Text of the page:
In the aftermath of Kyle Rittenhouse's acquittal in Kenosha, Wis., last week, advocates are turning back to the case of Chrystul Kizer, who is also arguing it was self-defense when she killed her adult sexual abuser, set his house on fire and stole his car in 2018.
Kizer, who was 17 at the time, is accused of shooting Randall P. Volar III in the head; Volar had previously been arrested on child sexual assault charges.
Kizer was released from jail in June 2020 after groups such as the Chicago Community Bond Fund raised money to pay her $400,000 bond. She is still awaiting trial.
Prosecutors say the killing was premeditated. But what's notable in this case is that Kizer's lawyers are invoking a self-defense argument that has never been used in a homicide case in the state before.
Originally, Kenosha County Circuit Judge David Wilk said that Kizer could not use the affirmative defense argument in this case because it involved homicide. But Wilk's decision was overturned by an appellate court that ruled that, per a state statute, Kizer can argue "affirmative defense" if her attorneys can show that her actions against Volar were a direct result of the trafficking she experienced.
The Wisconsin Supreme Court is currently reviewing the case.
Protesters spent the weekend chanting the names of Rittenhouse's victims as well as Kizer's name, Wisconsin Public Radio reported.
Their argument is that if Rittenhouse successfully argued his case claiming self-defense, then Kizer's case should have the same outcome.
"Chrystul Kizer was in this building [Kenosha County Courthouse] advocating for her justice too," Democratic state Rep. David Bowen said. "And we didn't hear any of y'all. And we didn't hear anybody that was out making noises for Kyle Rittenhouse."
Kizer's case also brings up a test of how the law can oftentimes not apply equally to everyone, particularly Black girls and women like Kizer.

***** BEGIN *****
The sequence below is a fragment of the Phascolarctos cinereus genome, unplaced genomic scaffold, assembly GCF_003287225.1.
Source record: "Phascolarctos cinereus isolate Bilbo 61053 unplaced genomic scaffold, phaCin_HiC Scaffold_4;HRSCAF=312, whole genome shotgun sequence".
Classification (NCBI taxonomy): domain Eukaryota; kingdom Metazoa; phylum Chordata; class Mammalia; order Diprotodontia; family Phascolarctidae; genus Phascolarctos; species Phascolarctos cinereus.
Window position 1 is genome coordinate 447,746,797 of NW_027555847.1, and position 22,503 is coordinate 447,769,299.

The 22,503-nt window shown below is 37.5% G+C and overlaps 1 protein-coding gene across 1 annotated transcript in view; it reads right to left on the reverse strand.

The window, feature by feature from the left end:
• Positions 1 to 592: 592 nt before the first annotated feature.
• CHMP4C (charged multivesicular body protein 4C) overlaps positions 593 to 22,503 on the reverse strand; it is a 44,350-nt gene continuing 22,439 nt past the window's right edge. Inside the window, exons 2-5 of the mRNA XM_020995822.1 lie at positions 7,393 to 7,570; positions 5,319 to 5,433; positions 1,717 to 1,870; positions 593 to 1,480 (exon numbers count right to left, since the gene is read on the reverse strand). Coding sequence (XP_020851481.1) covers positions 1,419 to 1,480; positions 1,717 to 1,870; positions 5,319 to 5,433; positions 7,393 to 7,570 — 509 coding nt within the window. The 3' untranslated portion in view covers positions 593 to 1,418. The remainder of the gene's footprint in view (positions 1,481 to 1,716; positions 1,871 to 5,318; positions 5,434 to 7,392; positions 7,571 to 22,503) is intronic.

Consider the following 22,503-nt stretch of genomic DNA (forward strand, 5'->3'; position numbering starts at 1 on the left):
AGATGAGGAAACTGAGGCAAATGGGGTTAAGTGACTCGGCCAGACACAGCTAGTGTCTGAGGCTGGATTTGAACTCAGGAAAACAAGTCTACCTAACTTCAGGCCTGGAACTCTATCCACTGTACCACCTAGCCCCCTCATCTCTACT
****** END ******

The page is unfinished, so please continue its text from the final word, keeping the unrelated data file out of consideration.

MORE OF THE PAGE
Sharlyn Grace, who is the former executive director of the Chicago Community Bond Fund, told Wisconsin Public Radio last year that Kizer's case in particular is important to highlight.
"We see these cases as incredibly important ... to protect and uplift and support the individual women, who are overwhelmingly Black women," Grace said.
"Because the reality is that Chrystul Kizer was not kept safe by police and prosecution and incarceration and, in fact, after she was forced to defend herself and she chose to survive, she was then further harmed by those systems."
Julius Kim, an attorney and former criminal prosecutor in Wisconsin, says invoking affirmative defense essentially flips the burden of proof onto the prosecution.
If the defense can prove that Kizer was a victim of sex trafficking, then it falls on the state to "prove beyond a reasonable doubt that either she wasn't a victim of human sex trafficking or that the crime that she committed was not a direct result of that human sex trafficking," Kim tells NPR.
While protesters are bringing up Kizer's case in the context of the Rittenhouse trial, Kim points out a key difference: The videos played during the Rittenhouse trial showed the "imminency" of the danger," he says, and that type of element is missing in Kizer's case, since the state is arguing that Kizer traveled to Volar's house with the intent to kill him.
Self-defense arguments are common with any violent altercation, Kim says, but are far less common when it comes to child sex-trafficking cases, which often go unnoticed in the first place. Kizer is a "sympathetic defendant," he says, and her case will ultimately test whether the affirmative defense argument can hold up in a case involving homicide.